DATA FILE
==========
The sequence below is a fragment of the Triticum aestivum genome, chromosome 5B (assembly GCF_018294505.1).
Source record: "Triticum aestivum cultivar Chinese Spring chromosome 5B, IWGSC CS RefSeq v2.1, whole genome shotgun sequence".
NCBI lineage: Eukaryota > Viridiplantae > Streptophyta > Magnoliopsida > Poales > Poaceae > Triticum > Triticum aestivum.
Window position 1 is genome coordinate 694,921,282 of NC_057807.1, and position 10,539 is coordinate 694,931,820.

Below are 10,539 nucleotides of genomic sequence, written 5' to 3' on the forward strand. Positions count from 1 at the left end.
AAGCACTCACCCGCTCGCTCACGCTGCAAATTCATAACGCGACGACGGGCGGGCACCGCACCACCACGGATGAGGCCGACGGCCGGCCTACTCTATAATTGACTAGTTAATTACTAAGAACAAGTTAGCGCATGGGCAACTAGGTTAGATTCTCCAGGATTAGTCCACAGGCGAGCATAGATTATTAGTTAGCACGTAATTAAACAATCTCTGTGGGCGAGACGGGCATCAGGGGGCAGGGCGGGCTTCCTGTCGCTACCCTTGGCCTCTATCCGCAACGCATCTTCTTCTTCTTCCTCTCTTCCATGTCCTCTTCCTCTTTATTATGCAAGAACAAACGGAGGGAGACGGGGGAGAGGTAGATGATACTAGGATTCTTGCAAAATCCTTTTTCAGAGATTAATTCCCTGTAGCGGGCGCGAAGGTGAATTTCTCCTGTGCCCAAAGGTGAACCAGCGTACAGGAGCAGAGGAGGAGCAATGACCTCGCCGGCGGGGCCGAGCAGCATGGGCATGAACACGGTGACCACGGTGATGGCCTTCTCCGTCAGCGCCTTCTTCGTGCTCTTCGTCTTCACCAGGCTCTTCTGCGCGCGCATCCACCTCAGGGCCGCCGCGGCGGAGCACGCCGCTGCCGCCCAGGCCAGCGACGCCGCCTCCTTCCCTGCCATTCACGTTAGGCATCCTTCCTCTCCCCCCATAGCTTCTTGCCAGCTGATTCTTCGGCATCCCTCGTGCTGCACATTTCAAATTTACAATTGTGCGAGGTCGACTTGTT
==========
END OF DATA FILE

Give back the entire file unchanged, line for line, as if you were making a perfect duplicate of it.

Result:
The sequence below is a fragment of the Triticum aestivum genome, chromosome 5B (assembly GCF_018294505.1).
Source record: "Triticum aestivum cultivar Chinese Spring chromosome 5B, IWGSC CS RefSeq v2.1, whole genome shotgun sequence".
NCBI lineage: Eukaryota > Viridiplantae > Streptophyta > Magnoliopsida > Poales > Poaceae > Triticum > Triticum aestivum.
Window position 1 is genome coordinate 694,921,282 of NC_057807.1, and position 10,539 is coordinate 694,931,820.

Below are 10,539 nucleotides of genomic sequence, written 5' to 3' on the forward strand. Positions count from 1 at the left end.
AAGCACTCACCCGCTCGCTCACGCTGCAAATTCATAACGCGACGACGGGCGGGCACCGCACCACCACGGATGAGGCCGACGGCCGGCCTACTCTATAATTGACTAGTTAATTACTAAGAACAAGTTAGCGCATGGGCAACTAGGTTAGATTCTCCAGGATTAGTCCACAGGCGAGCATAGATTATTAGTTAGCACGTAATTAAACAATCTCTGTGGGCGAGACGGGCATCAGGGGGCAGGGCGGGCTTCCTGTCGCTACCCTTGGCCTCTATCCGCAACGCATCTTCTTCTTCTTCCTCTCTTCCATGTCCTCTTCCTCTTTATTATGCAAGAACAAACGGAGGGAGACGGGGGAGAGGTAGATGATACTAGGATTCTTGCAAAATCCTTTTTCAGAGATTAATTCCCTGTAGCGGGCGCGAAGGTGAATTTCTCCTGTGCCCAAAGGTGAACCAGCGTACAGGAGCAGAGGAGGAGCAATGACCTCGCCGGCGGGGCCGAGCAGCATGGGCATGAACACGGTGACCACGGTGATGGCCTTCTCCGTCAGCGCCTTCTTCGTGCTCTTCGTCTTCACCAGGCTCTTCTGCGCGCGCATCCACCTCAGGGCCGCCGCGGCGGAGCACGCCGCTGCCGCCCAGGCCAGCGACGCCGCCTCCTTCCCTGCCATTCACGTTAGGCATCCTTCCTCTCCCCCCATAGCTTCTTGCCAGCTGATTCTTCGGCATCCCTCGTGCTGCACATTTCAAATTTACAATTGTGCGAGGTCGACTTGTT